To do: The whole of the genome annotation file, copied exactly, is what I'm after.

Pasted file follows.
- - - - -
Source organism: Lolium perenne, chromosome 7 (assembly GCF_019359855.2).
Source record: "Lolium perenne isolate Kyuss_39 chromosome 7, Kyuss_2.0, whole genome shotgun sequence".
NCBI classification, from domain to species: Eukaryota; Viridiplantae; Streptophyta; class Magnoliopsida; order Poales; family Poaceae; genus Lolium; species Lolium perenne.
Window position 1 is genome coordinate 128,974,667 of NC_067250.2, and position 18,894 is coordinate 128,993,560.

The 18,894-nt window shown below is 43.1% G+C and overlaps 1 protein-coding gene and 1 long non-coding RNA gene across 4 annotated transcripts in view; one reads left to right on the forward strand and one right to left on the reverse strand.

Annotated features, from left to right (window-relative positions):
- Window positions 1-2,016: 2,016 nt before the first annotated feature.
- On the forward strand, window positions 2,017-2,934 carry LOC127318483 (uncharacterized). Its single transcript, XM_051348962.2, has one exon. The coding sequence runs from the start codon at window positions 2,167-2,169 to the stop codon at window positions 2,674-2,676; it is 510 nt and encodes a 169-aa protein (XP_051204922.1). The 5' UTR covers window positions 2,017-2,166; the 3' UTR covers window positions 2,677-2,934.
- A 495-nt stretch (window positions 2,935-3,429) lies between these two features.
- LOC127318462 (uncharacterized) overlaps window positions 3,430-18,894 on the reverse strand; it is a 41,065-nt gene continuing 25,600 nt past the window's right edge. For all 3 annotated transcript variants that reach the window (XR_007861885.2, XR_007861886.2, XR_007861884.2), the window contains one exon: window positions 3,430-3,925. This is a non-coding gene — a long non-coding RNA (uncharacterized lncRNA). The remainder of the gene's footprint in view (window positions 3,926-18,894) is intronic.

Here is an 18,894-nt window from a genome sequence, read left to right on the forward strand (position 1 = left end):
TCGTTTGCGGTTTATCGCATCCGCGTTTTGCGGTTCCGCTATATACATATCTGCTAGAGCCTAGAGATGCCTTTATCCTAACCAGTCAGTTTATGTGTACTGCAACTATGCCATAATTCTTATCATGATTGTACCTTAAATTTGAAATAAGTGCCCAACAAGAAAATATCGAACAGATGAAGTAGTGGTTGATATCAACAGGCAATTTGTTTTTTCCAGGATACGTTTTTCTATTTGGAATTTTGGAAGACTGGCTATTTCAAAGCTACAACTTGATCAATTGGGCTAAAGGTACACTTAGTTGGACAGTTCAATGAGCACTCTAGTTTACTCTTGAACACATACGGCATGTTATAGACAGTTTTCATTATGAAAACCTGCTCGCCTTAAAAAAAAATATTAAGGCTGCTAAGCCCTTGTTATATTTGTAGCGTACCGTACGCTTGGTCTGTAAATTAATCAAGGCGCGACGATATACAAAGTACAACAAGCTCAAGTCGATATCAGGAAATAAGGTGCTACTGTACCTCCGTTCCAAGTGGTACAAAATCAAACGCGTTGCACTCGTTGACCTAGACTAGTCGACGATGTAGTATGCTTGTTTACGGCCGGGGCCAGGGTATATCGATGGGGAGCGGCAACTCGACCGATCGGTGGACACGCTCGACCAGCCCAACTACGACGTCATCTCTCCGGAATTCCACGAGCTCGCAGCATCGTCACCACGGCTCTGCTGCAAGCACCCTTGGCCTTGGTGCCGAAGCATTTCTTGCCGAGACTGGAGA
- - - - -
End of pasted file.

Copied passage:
Source organism: Lolium perenne, chromosome 7 (assembly GCF_019359855.2).
Source record: "Lolium perenne isolate Kyuss_39 chromosome 7, Kyuss_2.0, whole genome shotgun sequence".
NCBI classification, from domain to species: Eukaryota; Viridiplantae; Streptophyta; class Magnoliopsida; order Poales; family Poaceae; genus Lolium; species Lolium perenne.
Window position 1 is genome coordinate 128,974,667 of NC_067250.2, and position 18,894 is coordinate 128,993,560.

The 18,894-nt window shown below is 43.1% G+C and overlaps 1 protein-coding gene and 1 long non-coding RNA gene across 4 annotated transcripts in view; one reads left to right on the forward strand and one right to left on the reverse strand.

Annotated features, from left to right (window-relative positions):
- Window positions 1-2,016: 2,016 nt before the first annotated feature.
- On the forward strand, window positions 2,017-2,934 carry LOC127318483 (uncharacterized). Its single transcript, XM_051348962.2, has one exon. The coding sequence runs from the start codon at window positions 2,167-2,169 to the stop codon at window positions 2,674-2,676; it is 510 nt and encodes a 169-aa protein (XP_051204922.1). The 5' UTR covers window positions 2,017-2,166; the 3' UTR covers window positions 2,677-2,934.
- A 495-nt stretch (window positions 2,935-3,429) lies between these two features.
- LOC127318462 (uncharacterized) overlaps window positions 3,430-18,894 on the reverse strand; it is a 41,065-nt gene continuing 25,600 nt past the window's right edge. For all 3 annotated transcript variants that reach the window (XR_007861885.2, XR_007861886.2, XR_007861884.2), the window contains one exon: window positions 3,430-3,925. This is a non-coding gene — a long non-coding RNA (uncharacterized lncRNA). The remainder of the gene's footprint in view (window positions 3,926-18,894) is intronic.

Here is an 18,894-nt window from a genome sequence, read left to right on the forward strand (position 1 = left end):
TCGTTTGCGGTTTATCGCATCCGCGTTTTGCGGTTCCGCTATATACATATCTGCTAGAGCCTAGAGATGCCTTTATCCTAACCAGTCAGTTTATGTGTACTGCAACTATGCCATAATTCTTATCATGATTGTACCTTAAATTTGAAATAAGTGCCCAACAAGAAAATATCGAACAGATGAAGTAGTGGTTGATATCAACAGGCAATTTGTTTTTTCCAGGATACGTTTTTCTATTTGGAATTTTGGAAGACTGGCTATTTCAAAGCTACAACTTGATCAATTGGGCTAAAGGTACACTTAGTTGGACAGTTCAATGAGCACTCTAGTTTACTCTTGAACACATACGGCATGTTATAGACAGTTTTCATTATGAAAACCTGCTCGCCTTAAAAAAAAATATTAAGGCTGCTAAGCCCTTGTTATATTTGTAGCGTACCGTACGCTTGGTCTGTAAATTAATCAAGGCGCGACGATATACAAAGTACAACAAGCTCAAGTCGATATCAGGAAATAAGGTGCTACTGTACCTCCGTTCCAAGTGGTACAAAATCAAACGCGTTGCACTCGTTGACCTAGACTAGTCGACGATGTAGTATGCTTGTTTACGGCCGGGGCCAGGGTATATCGATGGGGAGCGGCAACTCGACCGATCGGTGGACACGCTCGACCAGCCCAACTACGACGTCATCTCTCCGGAATTCCACGAGCTCGCAGCATCGTCACCACGGCTCTGCTGCAAGCACCCTTGGCCTTGGTGCCGAAGCATTTCTTGCCGAGACTGGAGA